Council estate rife with mould and damp


UP TO 400 local authority houses in west Dublin, which were built between four and seven years ago and won architectural design awards, now have problems with damp, mould, leaks, cracks, crumbling plaster, electrical faults and sewage.

South Dublin County Council is in “contractual dispute” with builders Gama Construction Ireland, for “a serious contribution” towards the cost of resolving maintenance issues with tenants in the Balgaddy area about “repairs . . . including window sashes, roof flashings and external plaster cracks”.

A number of tenants from Buirg an Rí, Meile an Rí and Tor and Rí estates have been rehoused while a firm of solicitors is holding a public meeting in the area tomorrow night to advise people on how to “enforce [their] rights as tenants” against the council.

Solicitor Eugene Smartt said he had acted on behalf of a number of residents in the area and the council had “either settled with my clients, or rehoused them”.

“This is a public information meeting for tenants. I think they must have the patience of saints to have put up with these living conditions for so long”.

In one home seen by The Irish Timesduring a visit to the area last week, there were mushrooms the size of fists growing in a bathroom, while in the adjacent bedroom dark-green and black mould growing a metre up the wall had forced the householder to move his bed into the kitchen.

Twelve homes were visited by The Irish Times last week, all with severe damp problems, water marks on walls, mould and mildew, while damp patches were visible on the exterior walls of at least half of all houses. Plasterwork on dividing pillars was crumbling away like sand exposing metal grills beneath.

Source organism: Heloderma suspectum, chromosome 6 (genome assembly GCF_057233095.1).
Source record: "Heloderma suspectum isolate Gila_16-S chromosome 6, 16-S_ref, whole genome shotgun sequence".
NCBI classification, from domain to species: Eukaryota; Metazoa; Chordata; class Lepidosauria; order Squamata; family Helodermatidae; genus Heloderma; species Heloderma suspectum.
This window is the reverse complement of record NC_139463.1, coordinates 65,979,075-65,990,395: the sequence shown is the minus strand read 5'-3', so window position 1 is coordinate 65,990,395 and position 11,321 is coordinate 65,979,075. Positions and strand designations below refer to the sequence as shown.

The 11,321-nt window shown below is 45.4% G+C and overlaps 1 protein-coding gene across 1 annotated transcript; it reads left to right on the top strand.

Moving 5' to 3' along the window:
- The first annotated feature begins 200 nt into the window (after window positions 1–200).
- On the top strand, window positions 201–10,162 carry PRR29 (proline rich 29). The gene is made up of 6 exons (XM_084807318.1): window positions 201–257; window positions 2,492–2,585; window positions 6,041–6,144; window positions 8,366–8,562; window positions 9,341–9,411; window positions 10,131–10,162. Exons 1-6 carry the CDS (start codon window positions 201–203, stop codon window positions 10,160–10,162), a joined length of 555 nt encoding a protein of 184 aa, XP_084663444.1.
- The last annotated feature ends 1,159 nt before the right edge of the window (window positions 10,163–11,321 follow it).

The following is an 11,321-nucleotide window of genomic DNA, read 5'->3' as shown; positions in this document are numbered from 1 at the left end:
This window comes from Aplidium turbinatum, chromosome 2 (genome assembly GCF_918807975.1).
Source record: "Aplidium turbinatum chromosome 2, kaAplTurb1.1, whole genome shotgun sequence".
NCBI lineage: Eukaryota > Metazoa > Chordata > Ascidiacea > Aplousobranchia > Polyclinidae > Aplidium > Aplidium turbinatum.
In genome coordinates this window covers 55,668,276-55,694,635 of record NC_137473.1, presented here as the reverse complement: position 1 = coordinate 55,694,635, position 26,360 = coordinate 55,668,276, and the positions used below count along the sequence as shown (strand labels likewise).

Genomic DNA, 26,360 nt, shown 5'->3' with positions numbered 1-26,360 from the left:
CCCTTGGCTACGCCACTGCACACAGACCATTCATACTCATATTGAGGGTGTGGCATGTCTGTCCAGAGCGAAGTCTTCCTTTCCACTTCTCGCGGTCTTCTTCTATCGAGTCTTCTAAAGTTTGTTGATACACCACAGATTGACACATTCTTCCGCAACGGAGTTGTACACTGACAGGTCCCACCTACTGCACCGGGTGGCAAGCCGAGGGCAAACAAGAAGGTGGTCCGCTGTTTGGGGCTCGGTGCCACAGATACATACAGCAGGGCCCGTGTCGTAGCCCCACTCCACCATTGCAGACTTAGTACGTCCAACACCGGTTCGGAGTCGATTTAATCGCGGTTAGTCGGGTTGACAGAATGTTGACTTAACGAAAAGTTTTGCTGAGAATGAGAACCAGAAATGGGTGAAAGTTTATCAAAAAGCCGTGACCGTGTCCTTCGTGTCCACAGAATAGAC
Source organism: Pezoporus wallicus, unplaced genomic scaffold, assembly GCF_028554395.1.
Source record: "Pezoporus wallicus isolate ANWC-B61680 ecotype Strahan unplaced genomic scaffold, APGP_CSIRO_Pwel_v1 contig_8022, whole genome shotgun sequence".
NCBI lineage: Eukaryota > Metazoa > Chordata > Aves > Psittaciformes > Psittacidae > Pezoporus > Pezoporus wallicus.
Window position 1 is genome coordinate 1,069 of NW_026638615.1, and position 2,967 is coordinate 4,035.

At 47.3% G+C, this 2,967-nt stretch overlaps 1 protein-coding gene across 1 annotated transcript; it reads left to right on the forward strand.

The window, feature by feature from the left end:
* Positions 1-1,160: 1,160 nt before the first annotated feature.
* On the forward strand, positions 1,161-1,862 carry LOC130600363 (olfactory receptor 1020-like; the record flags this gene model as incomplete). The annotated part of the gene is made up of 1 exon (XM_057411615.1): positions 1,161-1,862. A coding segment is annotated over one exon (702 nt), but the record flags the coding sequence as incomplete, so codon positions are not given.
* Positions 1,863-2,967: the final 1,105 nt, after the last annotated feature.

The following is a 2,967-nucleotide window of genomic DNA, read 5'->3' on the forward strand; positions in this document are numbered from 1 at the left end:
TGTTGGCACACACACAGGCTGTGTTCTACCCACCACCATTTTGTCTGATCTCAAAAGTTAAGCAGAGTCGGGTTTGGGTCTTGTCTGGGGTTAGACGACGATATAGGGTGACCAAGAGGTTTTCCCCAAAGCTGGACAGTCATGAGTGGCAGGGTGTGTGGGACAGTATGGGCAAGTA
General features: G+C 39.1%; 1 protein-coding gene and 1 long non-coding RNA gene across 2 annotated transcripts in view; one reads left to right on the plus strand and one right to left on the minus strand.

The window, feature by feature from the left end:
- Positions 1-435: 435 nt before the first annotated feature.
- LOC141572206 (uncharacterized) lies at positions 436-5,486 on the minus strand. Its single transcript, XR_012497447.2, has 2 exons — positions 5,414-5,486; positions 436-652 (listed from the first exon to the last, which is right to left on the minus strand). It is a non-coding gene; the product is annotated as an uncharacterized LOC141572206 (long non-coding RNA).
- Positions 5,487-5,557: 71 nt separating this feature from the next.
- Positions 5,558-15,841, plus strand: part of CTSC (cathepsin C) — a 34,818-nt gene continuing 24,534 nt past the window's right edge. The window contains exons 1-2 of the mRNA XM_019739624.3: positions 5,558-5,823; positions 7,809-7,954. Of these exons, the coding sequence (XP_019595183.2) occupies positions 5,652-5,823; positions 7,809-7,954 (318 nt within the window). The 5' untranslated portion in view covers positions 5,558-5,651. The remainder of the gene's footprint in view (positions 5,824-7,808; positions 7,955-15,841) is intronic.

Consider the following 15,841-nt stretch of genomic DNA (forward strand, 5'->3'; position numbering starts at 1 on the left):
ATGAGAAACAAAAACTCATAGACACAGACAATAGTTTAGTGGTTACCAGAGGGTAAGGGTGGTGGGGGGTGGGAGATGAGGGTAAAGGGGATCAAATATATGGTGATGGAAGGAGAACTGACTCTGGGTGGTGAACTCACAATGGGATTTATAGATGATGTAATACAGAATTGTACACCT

Balgaddy “urban village” was designed by two architecture firms in 2001 to include social, voluntary and private affordable dwellings, on the fringes of Clondalkin. One phase of the scheme was awarded “best housing design” in the 2004 Royal Institute of Architects of Ireland awards.

Local councillor Gino Kenny said 60 per cent of calls from constituents about housing problems were from Balgaddy. “The place is riddled with problems,” he said.

Gama Construction won the tender to construct the houses and these were completed in a number of phases in 2004 and 2007.

Jim Ansboro, claims manager with Gama Ireland, said construction had been overseen by the firm’s own structural engineers, as well as quantity surveyors from the council and that completion certificates were “ultimately signed by the architects”.

Eddie Conroy, the county council architect, said the schemes had been “supervised on site by well-regarded architectural consultants”.

“Council clerks of works monitored the schemes during construction and compliances were signed by the consultant architects Murray O’Laoire and Sean Harrington Architects.”

The architects involved in the projects did not want to comment directly on the Balgaddy situation but both said although they had periodic inspection roles, they did not have supervisory roles.

John Graby, director of the Royal Institute of Architects in Ireland, said while an architect had a responsibility to design in compliance with regulations, the builder had a legal obligation to comply with building regulations.

“When there is a systemic problem with a building project it may be due to bad design, bad workmanship, bad materials or a combination of these. The key thing is that the cause must be established.” He said the situation underlined the need for the establishment of a buildings inspectorate by the Department of the Environment, to ensure building works were complying with building regulations.

Mr Conroy said a “dedicated team” had been established by the council to “address this growing problem” of damp and condensation in Balgaddy.

“A dedicated construction team under the direction of the county architect will commence work in the area in the coming fortnight targeting particular building issues until these are resolved to everyone’s satisfaction.”